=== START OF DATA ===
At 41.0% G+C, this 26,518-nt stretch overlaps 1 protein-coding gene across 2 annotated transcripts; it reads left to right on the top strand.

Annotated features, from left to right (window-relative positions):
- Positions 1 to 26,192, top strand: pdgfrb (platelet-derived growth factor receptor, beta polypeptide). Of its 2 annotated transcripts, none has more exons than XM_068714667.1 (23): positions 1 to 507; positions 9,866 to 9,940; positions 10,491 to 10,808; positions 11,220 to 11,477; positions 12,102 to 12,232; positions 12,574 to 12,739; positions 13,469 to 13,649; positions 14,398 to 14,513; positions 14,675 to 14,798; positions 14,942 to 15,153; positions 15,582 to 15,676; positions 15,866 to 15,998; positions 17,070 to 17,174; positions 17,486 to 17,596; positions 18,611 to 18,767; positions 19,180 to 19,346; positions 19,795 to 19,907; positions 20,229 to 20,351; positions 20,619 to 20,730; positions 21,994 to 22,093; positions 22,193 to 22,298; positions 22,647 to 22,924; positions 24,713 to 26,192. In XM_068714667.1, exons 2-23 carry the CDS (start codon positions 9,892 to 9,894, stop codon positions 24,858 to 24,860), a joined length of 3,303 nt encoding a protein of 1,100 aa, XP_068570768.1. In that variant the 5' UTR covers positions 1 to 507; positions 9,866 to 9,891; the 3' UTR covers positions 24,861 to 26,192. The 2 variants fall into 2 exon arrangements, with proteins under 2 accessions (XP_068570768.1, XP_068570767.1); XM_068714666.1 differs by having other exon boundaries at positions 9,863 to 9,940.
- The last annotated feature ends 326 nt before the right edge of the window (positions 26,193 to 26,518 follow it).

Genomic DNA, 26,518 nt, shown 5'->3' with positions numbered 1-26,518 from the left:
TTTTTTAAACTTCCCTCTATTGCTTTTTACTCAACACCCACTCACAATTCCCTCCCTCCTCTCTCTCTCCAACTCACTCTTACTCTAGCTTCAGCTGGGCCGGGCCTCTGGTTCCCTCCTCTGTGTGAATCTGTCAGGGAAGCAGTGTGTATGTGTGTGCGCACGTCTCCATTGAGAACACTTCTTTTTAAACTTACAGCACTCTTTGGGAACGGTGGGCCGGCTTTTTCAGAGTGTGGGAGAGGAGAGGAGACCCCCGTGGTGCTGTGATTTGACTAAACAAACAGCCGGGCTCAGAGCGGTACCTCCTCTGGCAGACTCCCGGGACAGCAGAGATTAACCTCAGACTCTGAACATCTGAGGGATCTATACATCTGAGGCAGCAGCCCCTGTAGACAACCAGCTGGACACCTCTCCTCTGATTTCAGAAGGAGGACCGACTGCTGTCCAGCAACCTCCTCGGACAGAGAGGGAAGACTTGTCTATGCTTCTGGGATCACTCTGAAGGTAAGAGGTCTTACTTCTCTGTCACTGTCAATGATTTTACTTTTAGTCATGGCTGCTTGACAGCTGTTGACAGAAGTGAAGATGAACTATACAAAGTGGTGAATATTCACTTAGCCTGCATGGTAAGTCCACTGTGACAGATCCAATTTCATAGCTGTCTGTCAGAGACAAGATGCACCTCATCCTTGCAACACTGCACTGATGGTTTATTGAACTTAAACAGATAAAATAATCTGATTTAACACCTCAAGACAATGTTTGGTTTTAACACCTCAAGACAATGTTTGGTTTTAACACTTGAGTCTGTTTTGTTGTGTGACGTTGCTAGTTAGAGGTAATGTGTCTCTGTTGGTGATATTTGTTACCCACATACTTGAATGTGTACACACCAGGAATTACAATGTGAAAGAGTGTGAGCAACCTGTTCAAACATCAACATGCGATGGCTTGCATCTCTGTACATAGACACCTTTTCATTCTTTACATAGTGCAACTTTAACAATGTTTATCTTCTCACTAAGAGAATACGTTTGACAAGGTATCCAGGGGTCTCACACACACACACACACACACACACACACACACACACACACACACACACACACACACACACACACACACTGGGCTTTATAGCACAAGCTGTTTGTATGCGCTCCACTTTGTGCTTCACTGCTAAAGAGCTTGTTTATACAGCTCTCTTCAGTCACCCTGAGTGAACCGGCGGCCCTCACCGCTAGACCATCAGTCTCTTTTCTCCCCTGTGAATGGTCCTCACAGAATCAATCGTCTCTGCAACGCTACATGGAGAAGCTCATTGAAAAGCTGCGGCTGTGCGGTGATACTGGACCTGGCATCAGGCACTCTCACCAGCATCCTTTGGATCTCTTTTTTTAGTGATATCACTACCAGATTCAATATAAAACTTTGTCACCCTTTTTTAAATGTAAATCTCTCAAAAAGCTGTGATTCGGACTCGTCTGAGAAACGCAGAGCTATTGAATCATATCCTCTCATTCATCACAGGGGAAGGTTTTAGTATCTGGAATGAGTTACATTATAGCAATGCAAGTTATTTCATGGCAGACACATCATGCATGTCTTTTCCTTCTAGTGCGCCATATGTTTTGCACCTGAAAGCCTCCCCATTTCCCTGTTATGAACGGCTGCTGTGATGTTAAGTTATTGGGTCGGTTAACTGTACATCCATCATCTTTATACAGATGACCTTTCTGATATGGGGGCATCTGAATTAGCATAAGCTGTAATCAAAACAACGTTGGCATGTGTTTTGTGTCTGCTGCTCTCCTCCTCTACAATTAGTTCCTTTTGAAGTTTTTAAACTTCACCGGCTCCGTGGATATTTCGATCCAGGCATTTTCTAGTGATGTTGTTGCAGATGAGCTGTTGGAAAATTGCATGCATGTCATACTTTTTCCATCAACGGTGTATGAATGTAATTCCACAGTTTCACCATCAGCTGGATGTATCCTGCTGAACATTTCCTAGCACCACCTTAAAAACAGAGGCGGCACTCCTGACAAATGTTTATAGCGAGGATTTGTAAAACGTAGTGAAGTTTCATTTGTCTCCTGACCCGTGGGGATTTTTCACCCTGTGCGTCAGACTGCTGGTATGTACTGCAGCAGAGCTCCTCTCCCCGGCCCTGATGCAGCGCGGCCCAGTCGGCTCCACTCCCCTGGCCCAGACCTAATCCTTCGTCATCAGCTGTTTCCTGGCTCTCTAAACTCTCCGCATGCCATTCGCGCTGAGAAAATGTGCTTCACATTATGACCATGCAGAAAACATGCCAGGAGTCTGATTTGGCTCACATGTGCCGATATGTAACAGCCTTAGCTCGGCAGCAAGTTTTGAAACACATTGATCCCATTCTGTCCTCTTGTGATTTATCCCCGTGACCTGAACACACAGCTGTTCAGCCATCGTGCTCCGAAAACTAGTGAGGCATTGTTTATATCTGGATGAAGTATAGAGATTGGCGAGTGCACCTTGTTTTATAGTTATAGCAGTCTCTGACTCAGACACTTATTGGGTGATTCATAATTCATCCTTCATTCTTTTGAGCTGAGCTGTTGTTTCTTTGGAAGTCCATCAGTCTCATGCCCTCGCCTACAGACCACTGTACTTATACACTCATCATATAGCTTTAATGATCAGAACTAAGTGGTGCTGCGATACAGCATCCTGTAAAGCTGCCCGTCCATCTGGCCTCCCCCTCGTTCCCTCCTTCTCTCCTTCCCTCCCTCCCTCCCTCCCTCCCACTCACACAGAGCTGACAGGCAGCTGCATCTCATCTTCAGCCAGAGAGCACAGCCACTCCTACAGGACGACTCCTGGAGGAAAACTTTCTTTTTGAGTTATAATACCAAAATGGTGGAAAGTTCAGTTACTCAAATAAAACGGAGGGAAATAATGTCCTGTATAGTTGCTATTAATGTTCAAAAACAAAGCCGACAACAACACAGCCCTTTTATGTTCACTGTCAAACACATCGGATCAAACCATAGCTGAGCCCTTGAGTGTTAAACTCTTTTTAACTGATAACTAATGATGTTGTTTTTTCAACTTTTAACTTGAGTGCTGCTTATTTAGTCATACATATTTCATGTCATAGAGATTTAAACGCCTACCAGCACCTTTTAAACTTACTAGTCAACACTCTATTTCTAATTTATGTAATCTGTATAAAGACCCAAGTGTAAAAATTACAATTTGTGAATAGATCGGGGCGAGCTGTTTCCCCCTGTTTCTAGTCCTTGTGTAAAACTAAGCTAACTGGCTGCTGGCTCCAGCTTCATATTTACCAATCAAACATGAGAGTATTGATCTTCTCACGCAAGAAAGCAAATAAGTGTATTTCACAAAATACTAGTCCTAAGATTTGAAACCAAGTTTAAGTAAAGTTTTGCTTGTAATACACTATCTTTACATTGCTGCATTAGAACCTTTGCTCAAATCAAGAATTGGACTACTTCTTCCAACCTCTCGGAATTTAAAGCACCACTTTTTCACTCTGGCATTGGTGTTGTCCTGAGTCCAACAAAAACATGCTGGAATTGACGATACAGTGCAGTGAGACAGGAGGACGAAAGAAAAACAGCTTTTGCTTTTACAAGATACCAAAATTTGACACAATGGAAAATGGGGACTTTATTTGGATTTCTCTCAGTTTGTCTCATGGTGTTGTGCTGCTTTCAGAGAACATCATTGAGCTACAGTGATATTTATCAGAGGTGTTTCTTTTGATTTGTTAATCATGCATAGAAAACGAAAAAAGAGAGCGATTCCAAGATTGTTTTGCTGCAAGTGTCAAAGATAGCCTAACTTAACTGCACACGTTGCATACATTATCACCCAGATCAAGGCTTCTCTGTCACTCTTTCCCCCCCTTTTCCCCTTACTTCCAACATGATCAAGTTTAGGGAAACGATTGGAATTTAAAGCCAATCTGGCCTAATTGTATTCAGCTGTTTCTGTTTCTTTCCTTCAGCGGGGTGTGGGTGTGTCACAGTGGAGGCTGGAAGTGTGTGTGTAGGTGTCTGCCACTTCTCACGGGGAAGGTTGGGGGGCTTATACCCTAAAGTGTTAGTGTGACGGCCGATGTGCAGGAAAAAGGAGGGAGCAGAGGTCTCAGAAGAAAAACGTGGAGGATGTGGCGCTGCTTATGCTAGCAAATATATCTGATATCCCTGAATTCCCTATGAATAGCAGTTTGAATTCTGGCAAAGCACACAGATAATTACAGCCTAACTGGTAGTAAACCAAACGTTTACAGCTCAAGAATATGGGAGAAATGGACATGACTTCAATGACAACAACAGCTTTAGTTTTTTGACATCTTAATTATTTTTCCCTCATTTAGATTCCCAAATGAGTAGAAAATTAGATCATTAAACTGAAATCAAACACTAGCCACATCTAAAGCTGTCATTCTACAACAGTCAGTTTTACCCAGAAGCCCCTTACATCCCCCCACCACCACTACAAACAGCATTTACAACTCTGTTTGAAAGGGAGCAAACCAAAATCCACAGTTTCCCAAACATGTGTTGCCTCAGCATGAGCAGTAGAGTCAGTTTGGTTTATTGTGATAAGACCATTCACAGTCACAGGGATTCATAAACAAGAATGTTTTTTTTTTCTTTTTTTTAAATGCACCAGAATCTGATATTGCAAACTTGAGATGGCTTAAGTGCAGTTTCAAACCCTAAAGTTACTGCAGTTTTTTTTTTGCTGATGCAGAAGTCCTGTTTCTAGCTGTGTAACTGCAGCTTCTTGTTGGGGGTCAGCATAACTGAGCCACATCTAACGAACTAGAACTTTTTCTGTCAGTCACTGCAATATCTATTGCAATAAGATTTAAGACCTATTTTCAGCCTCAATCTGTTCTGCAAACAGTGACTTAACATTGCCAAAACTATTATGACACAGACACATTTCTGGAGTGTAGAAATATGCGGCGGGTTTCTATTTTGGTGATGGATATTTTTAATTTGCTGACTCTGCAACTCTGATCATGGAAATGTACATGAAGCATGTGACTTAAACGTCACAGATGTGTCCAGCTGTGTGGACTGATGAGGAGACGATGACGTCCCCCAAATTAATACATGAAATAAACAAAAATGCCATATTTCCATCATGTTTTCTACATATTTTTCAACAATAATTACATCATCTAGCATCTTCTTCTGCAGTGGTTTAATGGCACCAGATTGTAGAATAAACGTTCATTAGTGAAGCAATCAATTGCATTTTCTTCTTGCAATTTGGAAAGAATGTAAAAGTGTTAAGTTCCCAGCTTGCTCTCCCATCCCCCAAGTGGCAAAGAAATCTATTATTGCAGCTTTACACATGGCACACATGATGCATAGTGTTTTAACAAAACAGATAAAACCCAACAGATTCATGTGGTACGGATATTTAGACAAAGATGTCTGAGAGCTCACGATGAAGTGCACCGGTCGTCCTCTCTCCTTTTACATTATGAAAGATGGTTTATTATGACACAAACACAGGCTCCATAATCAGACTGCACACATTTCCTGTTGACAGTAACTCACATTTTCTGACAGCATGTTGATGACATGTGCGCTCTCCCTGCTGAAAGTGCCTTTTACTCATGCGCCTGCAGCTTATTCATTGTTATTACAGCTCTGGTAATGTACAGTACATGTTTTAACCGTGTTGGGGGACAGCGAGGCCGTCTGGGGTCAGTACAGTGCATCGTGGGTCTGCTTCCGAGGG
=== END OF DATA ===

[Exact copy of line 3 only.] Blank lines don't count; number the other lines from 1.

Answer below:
- Positions 1 to 26,192, top strand: pdgfrb (platelet-derived growth factor receptor, beta polypeptide). Of its 2 annotated transcripts, none has more exons than XM_068714667.1 (23): positions 1 to 507; positions 9,866 to 9,940; positions 10,491 to 10,808; positions 11,220 to 11,477; positions 12,102 to 12,232; positions 12,574 to 12,739; positions 13,469 to 13,649; positions 14,398 to 14,513; positions 14,675 to 14,798; positions 14,942 to 15,153; positions 15,582 to 15,676; positions 15,866 to 15,998; positions 17,070 to 17,174; positions 17,486 to 17,596; positions 18,611 to 18,767; positions 19,180 to 19,346; positions 19,795 to 19,907; positions 20,229 to 20,351; positions 20,619 to 20,730; positions 21,994 to 22,093; positions 22,193 to 22,298; positions 22,647 to 22,924; positions 24,713 to 26,192. In XM_068714667.1, exons 2-23 carry the CDS (start codon positions 9,892 to 9,894, stop codon positions 24,858 to 24,860), a joined length of 3,303 nt encoding a protein of 1,100 aa, XP_068570768.1. In that variant the 5' UTR covers positions 1 to 507; positions 9,866 to 9,891; the 3' UTR covers positions 24,861 to 26,192. The 2 variants fall into 2 exon arrangements, with proteins under 2 accessions (XP_068570768.1, XP_068570767.1); XM_068714666.1 differs by having other exon boundaries at positions 9,863 to 9,940.